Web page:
Today is the Solemnity of the Annunciation, the day the Church celebrates the conception of God Incarnate in the womb of the Blessed Virgin Mary. The union between the power of God and the fragility of mankind is made manifest in Our Lady. God does not overpower us: he is at once gentle and great. The artist Simone Martini, who collaborated with his brother-in-law Lippo Memmi, depicts this reality in the above painting. Very typical of the Sienese style, it is full of elegance and delicate lines in precise detail, yet portrays the power of the Holy Spirit.
As our eyes rest upon this painting, we realize that we have walked in on a conversation. Normally we would try to awkwardly tip-toe past, while trying not to appear to be eavesdropping, but instead we find ourselves drawn in by the magnificent figure of the angel Gabriel and his flowing robes. We are caught up in his movement as he rushes in like the wind to announce to Our Lady those most famous of words: “Hail Mary full of grace the Lord is with you” (Lk 1:28). These eternal words link the present moment and the growing sense of eternity that is portrayed by the gold expanse that covers every corner of the painting.
The words themselves start at the angel’s mouth and are aimed straight for Our Lady, who is still in shock at the entrance of the celestial being. She grasps her cloak over her shoulder in surprise at the messenger from heaven and is just able to mark the spot where she was reading with her finger.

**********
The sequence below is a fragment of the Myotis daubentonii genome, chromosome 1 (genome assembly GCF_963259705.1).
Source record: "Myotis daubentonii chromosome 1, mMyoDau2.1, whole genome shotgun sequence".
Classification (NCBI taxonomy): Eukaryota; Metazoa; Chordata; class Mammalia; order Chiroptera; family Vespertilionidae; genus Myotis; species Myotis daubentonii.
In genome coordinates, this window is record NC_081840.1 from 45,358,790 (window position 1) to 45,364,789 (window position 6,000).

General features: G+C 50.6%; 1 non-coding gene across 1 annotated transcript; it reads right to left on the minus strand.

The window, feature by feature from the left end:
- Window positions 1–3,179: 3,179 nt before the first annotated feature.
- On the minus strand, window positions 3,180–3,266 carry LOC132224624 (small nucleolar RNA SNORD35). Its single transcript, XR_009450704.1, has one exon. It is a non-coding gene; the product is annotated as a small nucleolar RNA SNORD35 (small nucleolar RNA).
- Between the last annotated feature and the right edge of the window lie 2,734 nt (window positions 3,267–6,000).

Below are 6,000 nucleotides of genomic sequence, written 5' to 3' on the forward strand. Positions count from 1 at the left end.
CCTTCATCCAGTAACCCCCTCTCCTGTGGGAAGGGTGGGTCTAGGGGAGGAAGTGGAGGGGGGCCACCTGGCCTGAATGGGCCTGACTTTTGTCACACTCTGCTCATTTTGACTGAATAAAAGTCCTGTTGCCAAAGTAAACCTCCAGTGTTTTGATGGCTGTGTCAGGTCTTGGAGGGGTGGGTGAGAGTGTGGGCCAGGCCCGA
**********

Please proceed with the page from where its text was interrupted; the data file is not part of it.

The words spoken by the angel reveal God’s plan for her to accept the Holy Spirit, by whose power a great gift will be given her. This is confirmed by the dove, a symbol of the Holy Spirit, which is encircled by seraphim at the top of the painting. The mouth of the dove is open and it appears that it is speaking directly to Mary, thus echoing what Gabriel is saying to Mary. To receive this gift of God requires the utmost humility, well portrayed in the action of her pulling back from the angel. Mary’s thin, elongated, and delicate form reinforces this humble acceptance of such a great gift.
Her delicate form also helps us to focus less on her and more on the open space that is between Gabriel and Mary. In the open space we find two sets of flowers. One contains lilies, which are the classic symbol of Mary’s perpetual virginity, her complete openness to the will of God. The other is the olive branch brought by Gabriel and presented to Mary. This is at once a reminder of the sign given to Noah of the beginning of new life and a new covenant with God and, therefore, also of Jesus Christ, the Prince of Peace, who has just now come to make a new covenant with man that will last for all ages. This is the great gift that Mary accepts on our behalf.
We sense that even with the magnificent power of the Holy Spirit that accomplishes such a great mystery the grace that is bestowed on Mary will not destroy her. The elegant fragility of this painting reminds us of how delicate humanity really is and how God’s grace does not destroy but builds on nature. We, like Mary, must also trust that God is working great miracles deep within our souls, delicately and gently.
Image: Simone Martini and Lippo Memmi, The Annunciation and Two Saints